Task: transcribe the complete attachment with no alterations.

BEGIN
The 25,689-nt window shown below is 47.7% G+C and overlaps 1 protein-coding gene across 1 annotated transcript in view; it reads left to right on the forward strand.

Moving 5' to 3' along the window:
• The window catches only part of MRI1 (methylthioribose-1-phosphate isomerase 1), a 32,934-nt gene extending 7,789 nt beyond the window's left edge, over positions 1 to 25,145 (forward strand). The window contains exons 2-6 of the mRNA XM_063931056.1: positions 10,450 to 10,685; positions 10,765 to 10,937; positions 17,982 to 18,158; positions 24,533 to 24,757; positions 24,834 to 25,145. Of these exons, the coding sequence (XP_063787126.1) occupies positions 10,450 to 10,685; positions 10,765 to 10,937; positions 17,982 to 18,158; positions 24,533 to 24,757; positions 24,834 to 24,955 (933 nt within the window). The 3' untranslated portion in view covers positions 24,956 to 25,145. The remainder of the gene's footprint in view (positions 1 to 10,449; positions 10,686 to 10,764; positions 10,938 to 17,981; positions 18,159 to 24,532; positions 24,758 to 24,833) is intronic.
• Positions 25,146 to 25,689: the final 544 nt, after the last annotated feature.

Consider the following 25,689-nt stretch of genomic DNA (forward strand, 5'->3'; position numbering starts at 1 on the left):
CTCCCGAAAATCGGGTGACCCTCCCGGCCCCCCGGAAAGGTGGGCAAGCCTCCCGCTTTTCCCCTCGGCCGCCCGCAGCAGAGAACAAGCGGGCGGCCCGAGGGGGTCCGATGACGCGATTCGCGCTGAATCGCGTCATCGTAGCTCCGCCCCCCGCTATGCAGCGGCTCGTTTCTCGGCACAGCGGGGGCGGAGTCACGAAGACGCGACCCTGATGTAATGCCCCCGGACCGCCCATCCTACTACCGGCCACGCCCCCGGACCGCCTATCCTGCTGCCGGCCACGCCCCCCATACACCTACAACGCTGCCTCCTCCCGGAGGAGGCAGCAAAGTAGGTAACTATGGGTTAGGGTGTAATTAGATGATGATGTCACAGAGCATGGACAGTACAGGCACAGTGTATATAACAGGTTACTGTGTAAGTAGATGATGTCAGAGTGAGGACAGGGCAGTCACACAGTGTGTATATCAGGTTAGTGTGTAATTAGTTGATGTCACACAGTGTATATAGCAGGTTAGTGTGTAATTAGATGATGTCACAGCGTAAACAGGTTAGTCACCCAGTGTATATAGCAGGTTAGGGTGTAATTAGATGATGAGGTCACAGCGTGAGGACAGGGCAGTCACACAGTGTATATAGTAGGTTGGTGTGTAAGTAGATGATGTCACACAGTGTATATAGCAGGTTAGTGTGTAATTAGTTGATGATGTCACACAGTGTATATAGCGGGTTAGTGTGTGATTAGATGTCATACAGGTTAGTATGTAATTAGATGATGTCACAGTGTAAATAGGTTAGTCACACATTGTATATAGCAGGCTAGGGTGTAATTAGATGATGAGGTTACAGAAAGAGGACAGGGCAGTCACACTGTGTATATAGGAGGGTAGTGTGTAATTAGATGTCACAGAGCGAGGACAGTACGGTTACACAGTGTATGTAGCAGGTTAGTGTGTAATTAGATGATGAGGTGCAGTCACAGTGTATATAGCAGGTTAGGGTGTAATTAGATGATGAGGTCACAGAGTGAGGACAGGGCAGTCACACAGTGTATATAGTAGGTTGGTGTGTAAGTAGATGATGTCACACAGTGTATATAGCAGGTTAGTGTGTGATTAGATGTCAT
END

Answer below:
The 25,689-nt window shown below is 47.7% G+C and overlaps 1 protein-coding gene across 1 annotated transcript in view; it reads left to right on the forward strand.

Moving 5' to 3' along the window:
• The window catches only part of MRI1 (methylthioribose-1-phosphate isomerase 1), a 32,934-nt gene extending 7,789 nt beyond the window's left edge, over positions 1 to 25,145 (forward strand). The window contains exons 2-6 of the mRNA XM_063931056.1: positions 10,450 to 10,685; positions 10,765 to 10,937; positions 17,982 to 18,158; positions 24,533 to 24,757; positions 24,834 to 25,145. Of these exons, the coding sequence (XP_063787126.1) occupies positions 10,450 to 10,685; positions 10,765 to 10,937; positions 17,982 to 18,158; positions 24,533 to 24,757; positions 24,834 to 24,955 (933 nt within the window). The 3' untranslated portion in view covers positions 24,956 to 25,145. The remainder of the gene's footprint in view (positions 1 to 10,449; positions 10,686 to 10,764; positions 10,938 to 17,981; positions 18,159 to 24,532; positions 24,758 to 24,833) is intronic.
• Positions 25,146 to 25,689: the final 544 nt, after the last annotated feature.

Consider the following 25,689-nt stretch of genomic DNA (forward strand, 5'->3'; position numbering starts at 1 on the left):
CTCCCGAAAATCGGGTGACCCTCCCGGCCCCCCGGAAAGGTGGGCAAGCCTCCCGCTTTTCCCCTCGGCCGCCCGCAGCAGAGAACAAGCGGGCGGCCCGAGGGGGTCCGATGACGCGATTCGCGCTGAATCGCGTCATCGTAGCTCCGCCCCCCGCTATGCAGCGGCTCGTTTCTCGGCACAGCGGGGGCGGAGTCACGAAGACGCGACCCTGATGTAATGCCCCCGGACCGCCCATCCTACTACCGGCCACGCCCCCGGACCGCCTATCCTGCTGCCGGCCACGCCCCCCATACACCTACAACGCTGCCTCCTCCCGGAGGAGGCAGCAAAGTAGGTAACTATGGGTTAGGGTGTAATTAGATGATGATGTCACAGAGCATGGACAGTACAGGCACAGTGTATATAACAGGTTACTGTGTAAGTAGATGATGTCAGAGTGAGGACAGGGCAGTCACACAGTGTGTATATCAGGTTAGTGTGTAATTAGTTGATGTCACACAGTGTATATAGCAGGTTAGTGTGTAATTAGATGATGTCACAGCGTAAACAGGTTAGTCACCCAGTGTATATAGCAGGTTAGGGTGTAATTAGATGATGAGGTCACAGCGTGAGGACAGGGCAGTCACACAGTGTATATAGTAGGTTGGTGTGTAAGTAGATGATGTCACACAGTGTATATAGCAGGTTAGTGTGTAATTAGTTGATGATGTCACACAGTGTATATAGCGGGTTAGTGTGTGATTAGATGTCATACAGGTTAGTATGTAATTAGATGATGTCACAGTGTAAATAGGTTAGTCACACATTGTATATAGCAGGCTAGGGTGTAATTAGATGATGAGGTTACAGAAAGAGGACAGGGCAGTCACACTGTGTATATAGGAGGGTAGTGTGTAATTAGATGTCACAGAGCGAGGACAGTACGGTTACACAGTGTATGTAGCAGGTTAGTGTGTAATTAGATGATGAGGTGCAGTCACAGTGTATATAGCAGGTTAGGGTGTAATTAGATGATGAGGTCACAGAGTGAGGACAGGGCAGTCACACAGTGTATATAGTAGGTTGGTGTGTAAGTAGATGATGTCACACAGTGTATATAGCAGGTTAGTGTGTGATTAGATGTCAT